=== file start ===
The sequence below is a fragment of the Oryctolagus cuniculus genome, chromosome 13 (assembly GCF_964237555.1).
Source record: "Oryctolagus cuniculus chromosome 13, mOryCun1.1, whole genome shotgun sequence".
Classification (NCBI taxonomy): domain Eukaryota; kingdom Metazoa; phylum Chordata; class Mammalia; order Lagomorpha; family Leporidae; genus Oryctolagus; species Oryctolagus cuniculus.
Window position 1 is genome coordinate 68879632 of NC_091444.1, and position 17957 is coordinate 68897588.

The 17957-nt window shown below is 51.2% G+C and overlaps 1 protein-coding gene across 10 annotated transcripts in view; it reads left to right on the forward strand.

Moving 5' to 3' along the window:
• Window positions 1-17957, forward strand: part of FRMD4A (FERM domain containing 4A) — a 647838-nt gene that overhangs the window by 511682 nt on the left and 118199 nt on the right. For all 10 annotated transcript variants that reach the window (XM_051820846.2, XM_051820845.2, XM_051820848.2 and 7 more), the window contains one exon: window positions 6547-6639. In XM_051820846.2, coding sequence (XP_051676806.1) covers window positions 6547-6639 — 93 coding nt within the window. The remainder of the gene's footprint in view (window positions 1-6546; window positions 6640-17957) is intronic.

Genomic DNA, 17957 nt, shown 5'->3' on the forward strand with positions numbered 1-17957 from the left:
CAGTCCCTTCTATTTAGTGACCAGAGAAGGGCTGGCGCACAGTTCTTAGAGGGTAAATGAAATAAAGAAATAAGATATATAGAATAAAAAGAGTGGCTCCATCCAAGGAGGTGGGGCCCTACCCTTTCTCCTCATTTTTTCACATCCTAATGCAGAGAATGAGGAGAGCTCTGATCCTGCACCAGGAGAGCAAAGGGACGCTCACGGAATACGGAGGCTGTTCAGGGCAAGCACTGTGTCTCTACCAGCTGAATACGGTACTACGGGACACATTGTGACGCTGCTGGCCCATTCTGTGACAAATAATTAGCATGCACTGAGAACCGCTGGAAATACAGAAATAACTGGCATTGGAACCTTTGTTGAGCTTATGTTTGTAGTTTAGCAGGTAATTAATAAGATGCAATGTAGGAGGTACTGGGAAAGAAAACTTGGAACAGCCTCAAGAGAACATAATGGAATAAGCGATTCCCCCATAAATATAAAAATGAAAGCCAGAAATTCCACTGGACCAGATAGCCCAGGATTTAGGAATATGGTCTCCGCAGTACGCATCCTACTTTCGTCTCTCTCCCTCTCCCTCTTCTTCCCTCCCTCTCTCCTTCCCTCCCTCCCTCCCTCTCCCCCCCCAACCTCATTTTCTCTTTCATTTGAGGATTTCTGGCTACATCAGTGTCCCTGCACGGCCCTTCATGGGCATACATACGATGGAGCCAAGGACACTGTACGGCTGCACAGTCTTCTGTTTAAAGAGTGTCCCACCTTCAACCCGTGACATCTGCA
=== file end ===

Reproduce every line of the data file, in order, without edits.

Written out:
The sequence below is a fragment of the Oryctolagus cuniculus genome, chromosome 13 (assembly GCF_964237555.1).
Source record: "Oryctolagus cuniculus chromosome 13, mOryCun1.1, whole genome shotgun sequence".
Classification (NCBI taxonomy): domain Eukaryota; kingdom Metazoa; phylum Chordata; class Mammalia; order Lagomorpha; family Leporidae; genus Oryctolagus; species Oryctolagus cuniculus.
Window position 1 is genome coordinate 68879632 of NC_091444.1, and position 17957 is coordinate 68897588.

The 17957-nt window shown below is 51.2% G+C and overlaps 1 protein-coding gene across 10 annotated transcripts in view; it reads left to right on the forward strand.

Moving 5' to 3' along the window:
• Window positions 1-17957, forward strand: part of FRMD4A (FERM domain containing 4A) — a 647838-nt gene that overhangs the window by 511682 nt on the left and 118199 nt on the right. For all 10 annotated transcript variants that reach the window (XM_051820846.2, XM_051820845.2, XM_051820848.2 and 7 more), the window contains one exon: window positions 6547-6639. In XM_051820846.2, coding sequence (XP_051676806.1) covers window positions 6547-6639 — 93 coding nt within the window. The remainder of the gene's footprint in view (window positions 1-6546; window positions 6640-17957) is intronic.

Genomic DNA, 17957 nt, shown 5'->3' on the forward strand with positions numbered 1-17957 from the left:
CAGTCCCTTCTATTTAGTGACCAGAGAAGGGCTGGCGCACAGTTCTTAGAGGGTAAATGAAATAAAGAAATAAGATATATAGAATAAAAAGAGTGGCTCCATCCAAGGAGGTGGGGCCCTACCCTTTCTCCTCATTTTTTCACATCCTAATGCAGAGAATGAGGAGAGCTCTGATCCTGCACCAGGAGAGCAAAGGGACGCTCACGGAATACGGAGGCTGTTCAGGGCAAGCACTGTGTCTCTACCAGCTGAATACGGTACTACGGGACACATTGTGACGCTGCTGGCCCATTCTGTGACAAATAATTAGCATGCACTGAGAACCGCTGGAAATACAGAAATAACTGGCATTGGAACCTTTGTTGAGCTTATGTTTGTAGTTTAGCAGGTAATTAATAAGATGCAATGTAGGAGGTACTGGGAAAGAAAACTTGGAACAGCCTCAAGAGAACATAATGGAATAAGCGATTCCCCCATAAATATAAAAATGAAAGCCAGAAATTCCACTGGACCAGATAGCCCAGGATTTAGGAATATGGTCTCCGCAGTACGCATCCTACTTTCGTCTCTCTCCCTCTCCCTCTTCTTCCCTCCCTCTCTCCTTCCCTCCCTCCCTCCCTCTCCCCCCCCAACCTCATTTTCTCTTTCATTTGAGGATTTCTGGCTACATCAGTGTCCCTGCACGGCCCTTCATGGGCATACATACGATGGAGCCAAGGACACTGTACGGCTGCACAGTCTTCTGTTTAAAGAGTGTCCCACCTTCAACCCGTGACATCTGCA